Any employer needs to provide regular paystubs along with their paychecks to employees. This is essential for tracking things like taxation and income, but it can be a frustrating and time-consuming thing to keep track of, particularly if you have a large number of employees. One option is to partner with a dedicated payroll company, but this can be expensive. Instead, you can use HR paystub generator software to create paystubs for you, making it far easier to fill out all the information you need for your employees. Working out the info you need to include can be difficult, though. Fortunately, we have put together a guide to the basics to help you. Below, you will find a rundown of the basic information you will need to put together for a pay stub.
What is a Pay Stub?
A pay stub, otherwise known as a paycheck stub, is a document that accompanies a paycheck, containing a selection of important information about the recipient’s salary and earnings. A pay stub must be attached to each paycheck, either digitally or physically.
Employees can use a pay stub to break down and fully understand their take-home and net pay, including any deductions such as benefits or taxes that may be relevant for their roles. Pay stubs also provide proof of income for things like apartment leasing or loans, as well as helping you to keep track of company finances for tax reasons or any other practical purposes.
What Information Do You Need to Include On A Paystub?
There are several different areas of information surrounding employee pay, from personal information to wages to deductions, and including these on your paystubs is essential. When you create a pay stub, you need to make sure all of the following areas of information are fully present on the stub. If you use paystub generation software to create a pay stub, all of this information should be laid out for you very easily, but if you intend to do it all manually, it could take a bit more work.
The first thing that needs to be included on any payslip stub is basic identifying information. That means that you need information such as the name and address of the employee who will receive the pay stub, as well as matching information to identify the employer, including company name and registered address. All of this information should be collected and filed before the employee starts work or at the latest on their first working day.
The gross wages, otherwise known as gross income, of an employee, are their total pre-tax wages. That means all of the money they are earning before any deductions for things like income tax, pension contributions, or other forms of tax are removed from their pay.
Gross wages are calculated differently for hourly workers and salaried workers, but both are simple. An hourly employee’s gross wages are calculated by multiplying their hourly pay by the number of hours they worked in the pay period. Salaried workers are done the other way round, by dividing their annual salary by the number of pay periods in the year. Gross wages should show how this number is calculated, although some states may require additional information, such as overtime payments or time off accumulated such as vacations and sick time.
Gross pay is how much your employees are earning in total, but it is not actually their take-home pay for any given period. There are several major deductions that are removed from any employee’s wages before they receive any pay, and these deductions need to be included on their pay stubs in full. The employer is fully responsible for withholding taxes, so this needs to be done carefully and reliably.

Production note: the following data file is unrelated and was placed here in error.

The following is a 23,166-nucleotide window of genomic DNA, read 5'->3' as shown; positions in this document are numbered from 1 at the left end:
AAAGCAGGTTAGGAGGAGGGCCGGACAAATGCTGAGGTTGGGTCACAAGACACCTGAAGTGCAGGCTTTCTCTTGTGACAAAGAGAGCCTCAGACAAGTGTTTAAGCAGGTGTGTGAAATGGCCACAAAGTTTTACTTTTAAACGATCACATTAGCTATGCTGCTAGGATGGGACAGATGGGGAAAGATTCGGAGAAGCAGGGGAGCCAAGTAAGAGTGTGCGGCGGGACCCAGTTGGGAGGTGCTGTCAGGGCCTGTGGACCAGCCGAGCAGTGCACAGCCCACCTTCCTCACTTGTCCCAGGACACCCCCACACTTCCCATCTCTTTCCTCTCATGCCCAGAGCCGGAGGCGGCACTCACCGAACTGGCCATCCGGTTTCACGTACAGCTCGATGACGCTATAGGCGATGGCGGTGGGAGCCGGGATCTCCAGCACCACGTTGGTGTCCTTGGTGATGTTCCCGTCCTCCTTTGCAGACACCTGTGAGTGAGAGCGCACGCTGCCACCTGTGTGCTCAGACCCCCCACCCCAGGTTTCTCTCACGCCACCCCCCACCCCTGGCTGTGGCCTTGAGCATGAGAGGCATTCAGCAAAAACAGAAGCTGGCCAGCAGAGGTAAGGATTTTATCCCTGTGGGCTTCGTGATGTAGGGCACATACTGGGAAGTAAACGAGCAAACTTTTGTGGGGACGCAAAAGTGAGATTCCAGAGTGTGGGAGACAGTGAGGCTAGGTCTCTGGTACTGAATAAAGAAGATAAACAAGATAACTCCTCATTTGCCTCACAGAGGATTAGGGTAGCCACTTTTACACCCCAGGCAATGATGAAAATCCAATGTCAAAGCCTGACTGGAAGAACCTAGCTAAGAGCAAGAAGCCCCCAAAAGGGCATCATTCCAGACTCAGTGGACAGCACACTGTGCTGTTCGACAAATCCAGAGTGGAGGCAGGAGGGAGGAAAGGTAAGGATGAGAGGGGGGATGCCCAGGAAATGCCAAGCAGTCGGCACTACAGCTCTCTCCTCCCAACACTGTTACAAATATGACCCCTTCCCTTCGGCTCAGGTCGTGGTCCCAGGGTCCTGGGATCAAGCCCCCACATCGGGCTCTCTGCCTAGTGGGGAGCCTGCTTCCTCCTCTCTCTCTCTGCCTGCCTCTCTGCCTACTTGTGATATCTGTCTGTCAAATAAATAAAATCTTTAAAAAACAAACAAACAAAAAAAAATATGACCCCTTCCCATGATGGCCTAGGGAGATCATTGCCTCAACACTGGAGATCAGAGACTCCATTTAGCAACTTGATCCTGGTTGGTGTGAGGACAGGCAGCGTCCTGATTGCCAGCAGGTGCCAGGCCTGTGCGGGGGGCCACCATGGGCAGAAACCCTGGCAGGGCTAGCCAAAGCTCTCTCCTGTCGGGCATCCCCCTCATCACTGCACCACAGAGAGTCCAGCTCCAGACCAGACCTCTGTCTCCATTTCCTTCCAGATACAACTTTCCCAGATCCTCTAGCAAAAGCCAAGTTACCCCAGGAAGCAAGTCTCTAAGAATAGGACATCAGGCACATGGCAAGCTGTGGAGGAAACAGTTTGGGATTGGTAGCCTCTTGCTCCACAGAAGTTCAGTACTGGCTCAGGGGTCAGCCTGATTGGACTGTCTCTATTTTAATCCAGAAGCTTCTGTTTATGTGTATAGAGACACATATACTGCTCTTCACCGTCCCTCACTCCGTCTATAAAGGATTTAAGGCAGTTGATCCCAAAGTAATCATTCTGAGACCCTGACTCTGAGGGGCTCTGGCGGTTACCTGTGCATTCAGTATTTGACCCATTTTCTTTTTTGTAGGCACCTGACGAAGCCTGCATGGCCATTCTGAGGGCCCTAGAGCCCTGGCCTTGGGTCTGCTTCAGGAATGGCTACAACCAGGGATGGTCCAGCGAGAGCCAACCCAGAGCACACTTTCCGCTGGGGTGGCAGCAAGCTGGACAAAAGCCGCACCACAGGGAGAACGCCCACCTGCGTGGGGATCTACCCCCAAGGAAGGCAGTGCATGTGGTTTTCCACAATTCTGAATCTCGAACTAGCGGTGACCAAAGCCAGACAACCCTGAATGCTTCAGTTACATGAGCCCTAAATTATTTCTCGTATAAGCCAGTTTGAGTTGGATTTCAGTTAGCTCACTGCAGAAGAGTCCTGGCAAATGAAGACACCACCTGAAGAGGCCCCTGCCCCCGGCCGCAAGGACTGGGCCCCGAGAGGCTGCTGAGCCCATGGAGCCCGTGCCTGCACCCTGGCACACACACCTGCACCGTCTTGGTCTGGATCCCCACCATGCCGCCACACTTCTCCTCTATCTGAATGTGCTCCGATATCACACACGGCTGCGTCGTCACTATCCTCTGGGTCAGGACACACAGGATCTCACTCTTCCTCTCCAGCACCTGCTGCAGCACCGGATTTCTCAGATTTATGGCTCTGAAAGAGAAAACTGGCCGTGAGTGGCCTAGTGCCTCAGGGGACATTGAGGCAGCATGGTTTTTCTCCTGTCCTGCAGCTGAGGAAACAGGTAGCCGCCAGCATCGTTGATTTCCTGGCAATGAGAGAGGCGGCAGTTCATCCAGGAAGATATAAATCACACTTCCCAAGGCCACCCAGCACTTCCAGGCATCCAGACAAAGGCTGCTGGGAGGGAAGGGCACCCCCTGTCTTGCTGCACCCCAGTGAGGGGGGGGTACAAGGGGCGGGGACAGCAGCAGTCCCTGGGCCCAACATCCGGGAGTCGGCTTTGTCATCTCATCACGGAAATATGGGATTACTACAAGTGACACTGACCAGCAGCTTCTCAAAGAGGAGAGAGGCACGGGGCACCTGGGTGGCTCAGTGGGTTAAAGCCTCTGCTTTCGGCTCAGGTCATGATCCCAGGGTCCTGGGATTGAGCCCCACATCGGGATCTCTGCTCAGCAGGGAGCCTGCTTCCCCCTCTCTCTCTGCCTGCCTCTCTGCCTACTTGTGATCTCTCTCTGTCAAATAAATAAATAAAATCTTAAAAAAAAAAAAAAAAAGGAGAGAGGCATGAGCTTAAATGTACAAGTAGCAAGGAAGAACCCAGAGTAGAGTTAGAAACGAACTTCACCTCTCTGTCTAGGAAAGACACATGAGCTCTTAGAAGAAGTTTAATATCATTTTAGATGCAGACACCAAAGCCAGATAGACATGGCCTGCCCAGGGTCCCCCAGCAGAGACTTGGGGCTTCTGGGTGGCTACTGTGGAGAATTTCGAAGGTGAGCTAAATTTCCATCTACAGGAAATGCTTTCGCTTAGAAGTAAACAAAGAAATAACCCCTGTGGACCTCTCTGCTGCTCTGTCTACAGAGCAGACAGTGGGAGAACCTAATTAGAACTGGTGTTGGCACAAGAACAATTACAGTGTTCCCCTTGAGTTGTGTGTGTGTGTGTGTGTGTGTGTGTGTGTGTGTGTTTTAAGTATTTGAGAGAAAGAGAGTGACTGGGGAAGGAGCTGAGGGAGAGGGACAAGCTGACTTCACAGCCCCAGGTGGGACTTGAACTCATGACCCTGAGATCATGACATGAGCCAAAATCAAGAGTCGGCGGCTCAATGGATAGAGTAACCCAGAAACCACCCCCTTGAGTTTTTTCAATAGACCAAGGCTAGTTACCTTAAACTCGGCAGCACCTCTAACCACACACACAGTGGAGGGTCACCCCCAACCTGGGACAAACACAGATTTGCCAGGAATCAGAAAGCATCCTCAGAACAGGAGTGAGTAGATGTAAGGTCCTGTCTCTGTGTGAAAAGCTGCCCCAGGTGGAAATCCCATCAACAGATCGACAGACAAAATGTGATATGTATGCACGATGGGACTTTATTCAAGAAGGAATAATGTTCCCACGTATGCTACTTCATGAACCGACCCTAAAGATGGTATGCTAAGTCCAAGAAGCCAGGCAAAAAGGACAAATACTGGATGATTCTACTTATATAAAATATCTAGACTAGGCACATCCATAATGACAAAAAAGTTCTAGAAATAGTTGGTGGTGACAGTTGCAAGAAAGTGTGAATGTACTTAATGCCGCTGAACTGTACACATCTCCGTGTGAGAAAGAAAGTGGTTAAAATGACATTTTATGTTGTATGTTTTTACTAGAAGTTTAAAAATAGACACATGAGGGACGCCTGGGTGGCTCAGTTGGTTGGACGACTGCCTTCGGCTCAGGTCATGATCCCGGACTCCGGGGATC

There are several different deductions possible, and not all of them will apply. You should check your state’s employment laws to find out which deductions apply to employees in your area. The most common are as follows: income tax deductions (including withholdings for federal, state, and local taxes), employee benefits deductions (for things like retirement savings, pensions, life insurance, or health insurance contributions), voluntary deductions (for charitable contributions and similar tax-exempt activities), and involuntary deductions (these are rarer, and cover things such as child support payments).
There are a number of contributions an employer is required to make for employees, such as the employer portion of the Federal Insurance Contributions Act tax. There are also a few voluntary contributions you can make, such as contributing to the insurance premiums of your employees or their retirement or savings plans. These contributions can be included on pay stubs, although they are not deducted from wages. This is less vital than most of the features listed above, but it can make it much easier for both the employee and employer to keep track of their finances.
The final piece of essential information for a pay stub is the big central number: the net pay the employee gets to take home for the pay period in question. Known as net pay or take-home pay, this is the amount of money that the recipient actually gets to take home after all of the taxes and deductions have been removed. Pay stubs should show both the net pay for the pay period in question and the Year To Date total net pay. This is the single most important number for a pay stub, and it is the one everyone cares about the most.
Pay stubs are an essential part of running the payroll for a business, and understanding the information that needs to go on pay stubs is an important task. It can be a frustrating and time-consuming thing to wrap your head around, but the guide above should give you a sense of what information you are going to need to have available in order to create a paystub properly. It might look intimidating, to begin with, but after you have got a bit of experience with paystub generation software, it will become a much faster and easier process than you might have expected!
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